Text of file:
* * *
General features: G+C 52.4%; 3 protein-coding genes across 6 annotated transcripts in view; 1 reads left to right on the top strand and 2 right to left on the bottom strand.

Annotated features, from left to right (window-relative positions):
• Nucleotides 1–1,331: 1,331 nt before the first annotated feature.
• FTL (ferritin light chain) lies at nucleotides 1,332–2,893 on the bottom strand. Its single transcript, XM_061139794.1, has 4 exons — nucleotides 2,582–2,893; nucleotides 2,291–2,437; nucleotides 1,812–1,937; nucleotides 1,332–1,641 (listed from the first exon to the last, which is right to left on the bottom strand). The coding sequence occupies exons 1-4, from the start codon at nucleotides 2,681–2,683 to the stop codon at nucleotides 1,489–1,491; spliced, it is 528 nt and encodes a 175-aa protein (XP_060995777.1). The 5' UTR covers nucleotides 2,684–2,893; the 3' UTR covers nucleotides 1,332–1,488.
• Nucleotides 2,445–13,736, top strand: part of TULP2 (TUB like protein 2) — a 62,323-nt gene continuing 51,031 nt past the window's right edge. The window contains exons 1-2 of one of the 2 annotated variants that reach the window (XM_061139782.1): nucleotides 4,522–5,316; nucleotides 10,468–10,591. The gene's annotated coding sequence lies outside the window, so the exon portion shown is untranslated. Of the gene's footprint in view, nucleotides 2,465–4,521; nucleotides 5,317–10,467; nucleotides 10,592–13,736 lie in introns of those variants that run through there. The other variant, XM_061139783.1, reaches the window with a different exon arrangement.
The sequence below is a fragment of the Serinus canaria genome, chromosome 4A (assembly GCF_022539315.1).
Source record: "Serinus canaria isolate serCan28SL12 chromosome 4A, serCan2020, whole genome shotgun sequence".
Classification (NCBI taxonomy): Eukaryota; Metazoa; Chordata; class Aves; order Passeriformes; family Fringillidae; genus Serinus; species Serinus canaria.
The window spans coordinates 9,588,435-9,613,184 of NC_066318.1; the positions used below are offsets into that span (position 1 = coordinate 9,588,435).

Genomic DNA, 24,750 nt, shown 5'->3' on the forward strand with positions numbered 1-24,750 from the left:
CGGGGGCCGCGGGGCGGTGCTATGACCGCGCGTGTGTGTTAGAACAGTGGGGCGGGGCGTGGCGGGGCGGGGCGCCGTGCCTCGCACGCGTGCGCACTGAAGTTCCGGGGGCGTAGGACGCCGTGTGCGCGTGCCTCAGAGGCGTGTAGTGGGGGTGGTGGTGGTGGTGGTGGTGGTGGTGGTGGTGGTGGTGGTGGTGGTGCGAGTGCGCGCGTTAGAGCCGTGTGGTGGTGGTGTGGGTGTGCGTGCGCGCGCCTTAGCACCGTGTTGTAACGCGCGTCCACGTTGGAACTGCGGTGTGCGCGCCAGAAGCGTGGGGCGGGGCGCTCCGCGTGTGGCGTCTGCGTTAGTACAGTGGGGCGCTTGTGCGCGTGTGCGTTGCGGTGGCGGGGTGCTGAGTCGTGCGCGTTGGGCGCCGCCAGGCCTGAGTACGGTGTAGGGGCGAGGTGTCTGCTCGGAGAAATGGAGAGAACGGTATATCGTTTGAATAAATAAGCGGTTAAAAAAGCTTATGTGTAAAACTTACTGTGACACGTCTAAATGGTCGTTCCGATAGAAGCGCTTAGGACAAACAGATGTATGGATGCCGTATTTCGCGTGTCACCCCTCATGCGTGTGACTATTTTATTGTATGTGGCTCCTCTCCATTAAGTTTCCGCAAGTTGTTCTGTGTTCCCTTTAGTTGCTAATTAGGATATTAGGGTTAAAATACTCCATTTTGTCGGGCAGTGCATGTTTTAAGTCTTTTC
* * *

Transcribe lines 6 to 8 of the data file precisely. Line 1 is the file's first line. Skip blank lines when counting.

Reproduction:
The sequence below is a fragment of the Serinus canaria genome, chromosome 4A (assembly GCF_022539315.1).
Source record: "Serinus canaria isolate serCan28SL12 chromosome 4A, serCan2020, whole genome shotgun sequence".
Classification (NCBI taxonomy): Eukaryota; Metazoa; Chordata; class Aves; order Passeriformes; family Fringillidae; genus Serinus; species Serinus canaria.